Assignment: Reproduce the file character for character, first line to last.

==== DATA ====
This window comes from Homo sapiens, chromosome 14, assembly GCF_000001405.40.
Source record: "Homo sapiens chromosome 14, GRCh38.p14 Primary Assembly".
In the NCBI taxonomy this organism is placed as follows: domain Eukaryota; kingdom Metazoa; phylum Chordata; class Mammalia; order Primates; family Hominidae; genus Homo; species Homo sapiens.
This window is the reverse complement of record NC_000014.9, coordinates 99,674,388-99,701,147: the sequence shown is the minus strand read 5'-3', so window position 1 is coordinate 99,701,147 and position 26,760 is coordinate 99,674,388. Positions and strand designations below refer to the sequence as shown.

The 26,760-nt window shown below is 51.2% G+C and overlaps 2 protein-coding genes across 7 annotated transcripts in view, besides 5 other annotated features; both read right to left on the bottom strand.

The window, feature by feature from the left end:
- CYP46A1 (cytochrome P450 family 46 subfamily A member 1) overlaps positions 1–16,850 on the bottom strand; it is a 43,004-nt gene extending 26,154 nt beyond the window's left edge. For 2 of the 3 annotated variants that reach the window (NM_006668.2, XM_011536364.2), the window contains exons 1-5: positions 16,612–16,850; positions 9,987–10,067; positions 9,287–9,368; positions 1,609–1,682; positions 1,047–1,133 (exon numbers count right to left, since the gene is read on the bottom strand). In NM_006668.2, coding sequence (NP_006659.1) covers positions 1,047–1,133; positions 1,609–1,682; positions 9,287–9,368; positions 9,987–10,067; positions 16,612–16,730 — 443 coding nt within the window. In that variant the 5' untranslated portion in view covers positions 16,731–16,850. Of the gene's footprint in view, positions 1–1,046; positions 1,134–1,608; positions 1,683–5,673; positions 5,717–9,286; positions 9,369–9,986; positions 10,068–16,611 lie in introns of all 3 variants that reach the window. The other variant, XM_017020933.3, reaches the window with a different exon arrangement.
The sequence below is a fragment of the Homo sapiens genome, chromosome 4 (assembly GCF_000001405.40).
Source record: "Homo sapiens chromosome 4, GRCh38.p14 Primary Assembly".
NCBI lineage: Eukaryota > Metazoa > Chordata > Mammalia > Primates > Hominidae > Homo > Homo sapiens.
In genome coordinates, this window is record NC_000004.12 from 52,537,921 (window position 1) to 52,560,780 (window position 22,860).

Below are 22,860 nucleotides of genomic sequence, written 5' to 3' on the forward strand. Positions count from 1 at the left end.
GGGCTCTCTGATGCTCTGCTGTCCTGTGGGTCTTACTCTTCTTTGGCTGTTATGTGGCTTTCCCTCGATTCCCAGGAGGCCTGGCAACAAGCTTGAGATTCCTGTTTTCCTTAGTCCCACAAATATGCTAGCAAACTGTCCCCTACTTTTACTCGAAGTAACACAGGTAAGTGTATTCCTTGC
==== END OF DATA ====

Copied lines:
This window comes from Homo sapiens, chromosome 14, assembly GCF_000001405.40.
Source record: "Homo sapiens chromosome 14, GRCh38.p14 Primary Assembly".
In the NCBI taxonomy this organism is placed as follows: domain Eukaryota; kingdom Metazoa; phylum Chordata; class Mammalia; order Primates; family Hominidae; genus Homo; species Homo sapiens.
This window is the reverse complement of record NC_000014.9, coordinates 99,674,388-99,701,147: the sequence shown is the minus strand read 5'-3', so window position 1 is coordinate 99,701,147 and position 26,760 is coordinate 99,674,388. Positions and strand designations below refer to the sequence as shown.

The 26,760-nt window shown below is 51.2% G+C and overlaps 2 protein-coding genes across 7 annotated transcripts in view, besides 5 other annotated features; both read right to left on the bottom strand.

The window, feature by feature from the left end:
- CYP46A1 (cytochrome P450 family 46 subfamily A member 1) overlaps positions 1–16,850 on the bottom strand; it is a 43,004-nt gene extending 26,154 nt beyond the window's left edge. For 2 of the 3 annotated variants that reach the window (NM_006668.2, XM_011536364.2), the window contains exons 1-5: positions 16,612–16,850; positions 9,987–10,067; positions 9,287–9,368; positions 1,609–1,682; positions 1,047–1,133 (exon numbers count right to left, since the gene is read on the bottom strand). In NM_006668.2, coding sequence (NP_006659.1) covers positions 1,047–1,133; positions 1,609–1,682; positions 9,287–9,368; positions 9,987–10,067; positions 16,612–16,730 — 443 coding nt within the window. In that variant the 5' untranslated portion in view covers positions 16,731–16,850. Of the gene's footprint in view, positions 1–1,046; positions 1,134–1,608; positions 1,683–5,673; positions 5,717–9,286; positions 9,369–9,986; positions 10,068–16,611 lie in introns of all 3 variants that reach the window. The other variant, XM_017020933.3, reaches the window with a different exon arrangement.
The sequence below is a fragment of the Homo sapiens genome, chromosome 4 (assembly GCF_000001405.40).
Source record: "Homo sapiens chromosome 4, GRCh38.p14 Primary Assembly".
NCBI lineage: Eukaryota > Metazoa > Chordata > Mammalia > Primates > Hominidae > Homo > Homo sapiens.
In genome coordinates, this window is record NC_000004.12 from 52,537,921 (window position 1) to 52,560,780 (window position 22,860).

Below are 22,860 nucleotides of genomic sequence, written 5' to 3' on the forward strand. Positions count from 1 at the left end.
GGGCTCTCTGATGCTCTGCTGTCCTGTGGGTCTTACTCTTCTTTGGCTGTTATGTGGCTTTCCCTCGATTCCCAGGAGGCCTGGCAACAAGCTTGAGATTCCTGTTTTCCTTAGTCCCACAAATATGCTAGCAAACTGTCCCCTACTTTTACTCGAAGTAACACAGGTAAGTGTATTCCTTGC